Some games carry a sense of curiosity and adventure from the outset. Everspace is a perfect example of this, turning the genre of immersive space exploration on its head and backing it up with high quality graphics.
Currently in its beta phase on PC, after soaring onto the Xbox One’s Game Preview program last month, Everspace combines the thrill of intense outer-space dogfights with a roguelike structure to create a game that’s as unique as it is gorgeous. It’s currently a single player-only game, which works just fine, as there’s a lot to get your head around without the added stress of engaging with hostile players.
With a new angle on space exploration, Everspace puts you in control of a pilot who must find a way to his final destination; your ultimate goal is merely a series of system jumps away. But along the way you’ll be taking care of space pirates, upgrading your puny, basic weapons and repairing damaged modules on the fly.
Everspace is tough – really tough – and its early stages may see you getting pulverised more often than not. Your starting ship is outfitted with standard weapons, consisting of a pulse laser and a gatling gun, as well as a handful of missiles and scanner probes. The latter are particularly important in the beginning and must be used sparingly, as they highlight all objects that you can interact with in one level. These objects range from asteroids that can be mined for resources, rogue containers holding credits, to special materials for crafting and floating fuel canisters. Fuel quickly becomes one of the most important commodities in Everspace as you need to keep topping up your jump drive in order to progress through to other systems.
There’s a lot to think about in Everspace and the on-the-fly upgrades system adds just another dimension to that. You may find a hidden blueprint or rack up enough items to craft something new. It is therefore difficult to decide which is best. Will a more powerful beam laser serve you better in combat, or is a shield with higher damage resistance the way to go?
The Everspace combat is thrilling and can get out of hand before you know it. Hostile starships stream into a system every couple of minutes, which throws into play the risk/reward factor of salvaging items, versus an immediate departure from a level. Certain weapons have increased efficiency, like using the laser for shields and guns for hull damage, but engaging one fighter may turn ugly as their buddies can arrive in groups of three or four.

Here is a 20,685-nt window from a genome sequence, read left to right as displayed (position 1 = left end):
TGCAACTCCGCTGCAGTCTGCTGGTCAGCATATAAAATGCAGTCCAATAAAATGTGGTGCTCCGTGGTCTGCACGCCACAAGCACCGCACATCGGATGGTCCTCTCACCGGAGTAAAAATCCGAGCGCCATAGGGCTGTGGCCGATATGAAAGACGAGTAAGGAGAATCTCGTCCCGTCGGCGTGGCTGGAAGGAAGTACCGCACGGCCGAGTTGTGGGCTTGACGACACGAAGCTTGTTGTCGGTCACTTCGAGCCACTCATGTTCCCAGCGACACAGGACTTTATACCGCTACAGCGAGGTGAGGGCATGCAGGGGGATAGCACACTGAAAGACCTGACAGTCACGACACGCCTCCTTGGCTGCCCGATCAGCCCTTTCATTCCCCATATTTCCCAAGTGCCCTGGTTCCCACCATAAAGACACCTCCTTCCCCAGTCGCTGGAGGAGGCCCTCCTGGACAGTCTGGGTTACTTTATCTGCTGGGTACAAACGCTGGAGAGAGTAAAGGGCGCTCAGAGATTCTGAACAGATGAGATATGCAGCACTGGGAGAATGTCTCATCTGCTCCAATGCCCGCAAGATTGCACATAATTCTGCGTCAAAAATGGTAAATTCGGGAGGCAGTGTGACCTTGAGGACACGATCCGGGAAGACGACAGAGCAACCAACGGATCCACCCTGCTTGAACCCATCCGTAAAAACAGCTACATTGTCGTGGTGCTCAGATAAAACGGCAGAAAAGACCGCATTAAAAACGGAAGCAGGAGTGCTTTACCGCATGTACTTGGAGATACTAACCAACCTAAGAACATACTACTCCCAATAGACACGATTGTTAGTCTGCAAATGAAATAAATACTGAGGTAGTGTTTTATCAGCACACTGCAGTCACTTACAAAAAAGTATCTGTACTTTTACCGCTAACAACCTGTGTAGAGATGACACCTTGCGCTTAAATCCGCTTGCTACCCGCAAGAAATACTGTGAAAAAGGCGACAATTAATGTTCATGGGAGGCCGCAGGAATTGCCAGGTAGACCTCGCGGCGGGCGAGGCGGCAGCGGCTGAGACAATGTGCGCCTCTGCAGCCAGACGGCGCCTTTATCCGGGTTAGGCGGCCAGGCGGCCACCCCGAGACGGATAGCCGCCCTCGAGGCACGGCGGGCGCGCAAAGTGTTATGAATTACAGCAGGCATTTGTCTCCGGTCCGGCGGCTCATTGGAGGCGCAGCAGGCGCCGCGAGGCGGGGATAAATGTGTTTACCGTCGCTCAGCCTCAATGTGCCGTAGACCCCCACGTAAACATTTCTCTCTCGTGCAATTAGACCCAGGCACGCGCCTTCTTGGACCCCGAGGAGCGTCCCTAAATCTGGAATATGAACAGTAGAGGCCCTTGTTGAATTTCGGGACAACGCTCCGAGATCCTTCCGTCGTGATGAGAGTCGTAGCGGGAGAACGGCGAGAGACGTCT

But, in spite of your incoming demise, there is some light at the end of the tunnel. In a surprising twist, Everspace is one of the few games I’ve played that actually rewards you for dying. As a trade-off for your previous ship’s upgrades, all collected materials and credits are retained and tallied for use into a Perks tree. These increase the effectiveness of your next standard ship, such as maximizing your base hit points, weapon damage or even the amount of scanner probes you can carry. You may be trying to complete the same objective again and again, but you’ll last longer in battle. The game is encouraging you to progress further into your main mission and Everspace’s situational flexibility lends itself to further exploration.
Even in its current state, Everspace is a really solid game. However, starting out was undoubtedly the most difficult part. After a helpful tutorial section, I shamefully died upon first contact with an enemy ship. Then, suddenly, my AI co-pilot let go of my hand without warning. It was intimidating to learn most of the basics without further assistance, and this needs to be addressed for Everspace to be a bit more accessible. Also, in spite of a subtle but immersive soundtrack and great sound design, the chosen sound effect for the gatling gun has to be fixed because its sounds as though it’s trying to steal your soul; Rockfish Games could at least add a sci-fi twist to make it more bearable.
The added flexibility of the roguelike genre has made Everspace an impressive game even in its early access build. Two lives are rarely the same and the gorgeous lighting can change from bright blue, to gold, to purple with each passing system. The realistic cosmetic damage is superbly done, too, where contact with other ships or asteroids is greeted with a huge thud and a chunk of missing shield power or hit points. Right now, Everspace is a fantastic gaming experience and I have no doubt it’ll evolve into a superb title come full release.
Have you had the chance to play Everspace yet? What space exploration titles are you looking forward to? Let us know your thoughts in the comments below.